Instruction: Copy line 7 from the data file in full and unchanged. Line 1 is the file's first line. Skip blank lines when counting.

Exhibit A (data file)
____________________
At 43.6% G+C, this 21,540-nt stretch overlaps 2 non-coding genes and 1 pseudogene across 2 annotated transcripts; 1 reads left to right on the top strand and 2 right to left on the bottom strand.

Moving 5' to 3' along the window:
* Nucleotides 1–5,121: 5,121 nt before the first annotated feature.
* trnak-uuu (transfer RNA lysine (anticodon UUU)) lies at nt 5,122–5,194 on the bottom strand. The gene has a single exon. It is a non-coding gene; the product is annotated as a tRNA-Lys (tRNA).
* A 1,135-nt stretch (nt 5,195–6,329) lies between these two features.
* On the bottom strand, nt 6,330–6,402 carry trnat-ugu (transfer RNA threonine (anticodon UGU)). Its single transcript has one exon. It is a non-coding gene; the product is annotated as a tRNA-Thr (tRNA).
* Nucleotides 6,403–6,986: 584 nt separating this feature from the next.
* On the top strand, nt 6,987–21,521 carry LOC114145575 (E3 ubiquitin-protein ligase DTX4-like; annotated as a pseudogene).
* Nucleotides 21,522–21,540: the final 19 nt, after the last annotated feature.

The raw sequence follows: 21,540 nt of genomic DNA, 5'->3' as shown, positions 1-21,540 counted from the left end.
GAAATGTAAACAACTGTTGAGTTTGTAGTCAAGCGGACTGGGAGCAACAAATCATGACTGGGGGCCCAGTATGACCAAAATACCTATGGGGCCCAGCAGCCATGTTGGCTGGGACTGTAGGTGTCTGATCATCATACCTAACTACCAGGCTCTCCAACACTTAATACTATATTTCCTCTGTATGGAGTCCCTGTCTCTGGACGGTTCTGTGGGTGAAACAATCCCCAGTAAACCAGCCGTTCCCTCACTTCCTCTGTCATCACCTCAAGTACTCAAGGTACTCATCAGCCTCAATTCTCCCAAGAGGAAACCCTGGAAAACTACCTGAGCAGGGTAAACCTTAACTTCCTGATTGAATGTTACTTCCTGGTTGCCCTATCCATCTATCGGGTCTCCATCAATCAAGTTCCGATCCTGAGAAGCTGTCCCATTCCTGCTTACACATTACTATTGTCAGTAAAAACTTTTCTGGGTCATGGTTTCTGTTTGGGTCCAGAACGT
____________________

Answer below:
* Nucleotides 6,403–6,986: 584 nt separating this feature from the next.